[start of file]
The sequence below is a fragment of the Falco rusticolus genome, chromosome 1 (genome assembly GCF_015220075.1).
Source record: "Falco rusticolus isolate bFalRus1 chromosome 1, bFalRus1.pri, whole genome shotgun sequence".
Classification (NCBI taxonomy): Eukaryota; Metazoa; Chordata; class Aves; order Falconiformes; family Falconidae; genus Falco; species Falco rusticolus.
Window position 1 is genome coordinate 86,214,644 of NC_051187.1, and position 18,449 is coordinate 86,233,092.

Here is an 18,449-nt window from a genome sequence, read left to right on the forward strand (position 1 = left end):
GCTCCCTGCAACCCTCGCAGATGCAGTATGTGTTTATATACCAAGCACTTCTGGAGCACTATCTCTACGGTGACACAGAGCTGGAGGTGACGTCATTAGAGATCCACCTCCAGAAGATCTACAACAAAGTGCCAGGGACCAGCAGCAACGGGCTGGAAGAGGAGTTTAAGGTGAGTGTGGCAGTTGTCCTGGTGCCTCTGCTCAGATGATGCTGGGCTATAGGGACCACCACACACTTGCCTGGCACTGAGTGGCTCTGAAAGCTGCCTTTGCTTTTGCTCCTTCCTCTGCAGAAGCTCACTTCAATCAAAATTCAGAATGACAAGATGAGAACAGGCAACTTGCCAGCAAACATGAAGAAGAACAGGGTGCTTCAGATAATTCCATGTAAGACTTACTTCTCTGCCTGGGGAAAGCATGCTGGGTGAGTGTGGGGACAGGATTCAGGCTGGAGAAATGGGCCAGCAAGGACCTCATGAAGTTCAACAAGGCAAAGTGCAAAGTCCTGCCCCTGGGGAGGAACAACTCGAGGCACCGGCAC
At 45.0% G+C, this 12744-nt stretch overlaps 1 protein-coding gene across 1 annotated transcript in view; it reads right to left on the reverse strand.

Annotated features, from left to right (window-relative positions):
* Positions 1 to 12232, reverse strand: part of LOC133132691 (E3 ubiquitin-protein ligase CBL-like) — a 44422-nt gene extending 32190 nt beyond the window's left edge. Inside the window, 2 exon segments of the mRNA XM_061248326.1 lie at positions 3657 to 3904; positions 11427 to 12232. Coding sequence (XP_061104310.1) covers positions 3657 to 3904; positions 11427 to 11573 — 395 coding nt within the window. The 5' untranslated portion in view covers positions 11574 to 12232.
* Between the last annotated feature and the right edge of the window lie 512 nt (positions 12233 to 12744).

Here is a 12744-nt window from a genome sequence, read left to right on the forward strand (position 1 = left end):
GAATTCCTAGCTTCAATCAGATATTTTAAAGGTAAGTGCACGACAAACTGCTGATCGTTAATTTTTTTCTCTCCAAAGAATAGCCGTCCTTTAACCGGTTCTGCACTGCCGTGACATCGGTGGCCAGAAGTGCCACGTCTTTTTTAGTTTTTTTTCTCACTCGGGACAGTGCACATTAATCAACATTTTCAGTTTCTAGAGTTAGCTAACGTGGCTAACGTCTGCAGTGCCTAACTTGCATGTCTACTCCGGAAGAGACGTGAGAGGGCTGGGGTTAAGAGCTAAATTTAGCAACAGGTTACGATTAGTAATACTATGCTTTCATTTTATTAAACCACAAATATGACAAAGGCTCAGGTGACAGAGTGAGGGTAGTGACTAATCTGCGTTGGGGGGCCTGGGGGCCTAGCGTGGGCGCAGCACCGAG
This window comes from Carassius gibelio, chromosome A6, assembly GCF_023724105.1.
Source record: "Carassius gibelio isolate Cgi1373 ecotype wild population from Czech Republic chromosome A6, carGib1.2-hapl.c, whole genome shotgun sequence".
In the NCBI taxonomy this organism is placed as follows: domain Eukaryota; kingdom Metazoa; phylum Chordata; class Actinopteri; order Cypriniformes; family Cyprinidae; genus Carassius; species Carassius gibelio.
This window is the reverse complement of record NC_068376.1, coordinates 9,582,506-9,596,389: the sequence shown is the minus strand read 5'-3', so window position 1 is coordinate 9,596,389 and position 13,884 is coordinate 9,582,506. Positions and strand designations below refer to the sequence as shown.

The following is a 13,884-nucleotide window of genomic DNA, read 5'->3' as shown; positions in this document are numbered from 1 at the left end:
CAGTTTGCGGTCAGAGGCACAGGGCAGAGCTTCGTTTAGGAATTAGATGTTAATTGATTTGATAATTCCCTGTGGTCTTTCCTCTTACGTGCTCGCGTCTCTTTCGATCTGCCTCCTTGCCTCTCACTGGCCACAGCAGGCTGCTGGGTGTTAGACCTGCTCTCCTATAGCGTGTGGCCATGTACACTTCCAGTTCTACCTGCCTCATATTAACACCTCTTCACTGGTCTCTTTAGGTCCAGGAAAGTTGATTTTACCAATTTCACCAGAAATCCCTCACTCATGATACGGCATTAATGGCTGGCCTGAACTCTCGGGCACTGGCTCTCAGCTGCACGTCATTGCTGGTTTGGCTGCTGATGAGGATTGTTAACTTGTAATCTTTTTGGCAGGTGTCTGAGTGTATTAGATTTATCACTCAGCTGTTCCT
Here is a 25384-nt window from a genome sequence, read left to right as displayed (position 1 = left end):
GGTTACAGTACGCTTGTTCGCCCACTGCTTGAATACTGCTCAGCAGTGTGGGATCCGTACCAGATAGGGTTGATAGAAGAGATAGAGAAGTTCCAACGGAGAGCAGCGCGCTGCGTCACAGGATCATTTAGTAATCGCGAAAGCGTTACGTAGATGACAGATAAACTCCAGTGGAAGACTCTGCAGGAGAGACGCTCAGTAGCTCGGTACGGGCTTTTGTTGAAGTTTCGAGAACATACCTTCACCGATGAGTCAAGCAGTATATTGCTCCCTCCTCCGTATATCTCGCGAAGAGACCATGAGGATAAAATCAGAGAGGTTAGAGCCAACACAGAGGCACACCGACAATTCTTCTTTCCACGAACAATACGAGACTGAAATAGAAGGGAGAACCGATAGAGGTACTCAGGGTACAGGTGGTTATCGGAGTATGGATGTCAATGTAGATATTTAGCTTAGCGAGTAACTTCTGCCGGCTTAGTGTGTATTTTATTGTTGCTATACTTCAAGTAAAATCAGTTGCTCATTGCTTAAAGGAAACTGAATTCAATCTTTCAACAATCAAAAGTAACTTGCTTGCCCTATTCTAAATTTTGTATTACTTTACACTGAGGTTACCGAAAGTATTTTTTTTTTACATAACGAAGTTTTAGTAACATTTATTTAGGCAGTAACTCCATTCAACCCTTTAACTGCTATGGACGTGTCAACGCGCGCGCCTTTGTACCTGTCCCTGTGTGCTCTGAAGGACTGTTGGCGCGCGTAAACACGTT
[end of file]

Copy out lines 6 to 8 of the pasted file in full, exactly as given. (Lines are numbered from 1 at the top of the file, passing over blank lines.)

GCTCCCTGCAACCCTCGCAGATGCAGTATGTGTTTATATACCAAGCACTTCTGGAGCACTATCTCTACGGTGACACAGAGCTGGAGGTGACGTCATTAGAGATCCACCTCCAGAAGATCTACAACAAAGTGCCAGGGACCAGCAGCAACGGGCTGGAAGAGGAGTTTAAGGTGAGTGTGGCAGTTGTCCTGGTGCCTCTGCTCAGATGATGCTGGGCTATAGGGACCACCACACACTTGCCTGGCACTGAGTGGCTCTGAAAGCTGCCTTTGCTTTTGCTCCTTCCTCTGCAGAAGCTCACTTCAATCAAAATTCAGAATGACAAGATGAGAACAGGCAACTTGCCAGCAAACATGAAGAAGAACAGGGTGCTTCAGATAATTCCATGTAAGACTTACTTCTCTGCCTGGGGAAAGCATGCTGGGTGAGTGTGGGGACAGGATTCAGGCTGGAGAAATGGGCCAGCAAGGACCTCATGAAGTTCAACAAGGCAAAGTGCAAAGTCCTGCCCCTGGGGAGGAACAACTCGAGGCACCGGCAC
At 45.0% G+C, this 12744-nt stretch overlaps 1 protein-coding gene across 1 annotated transcript in view; it reads right to left on the reverse strand.

Annotated features, from left to right (window-relative positions):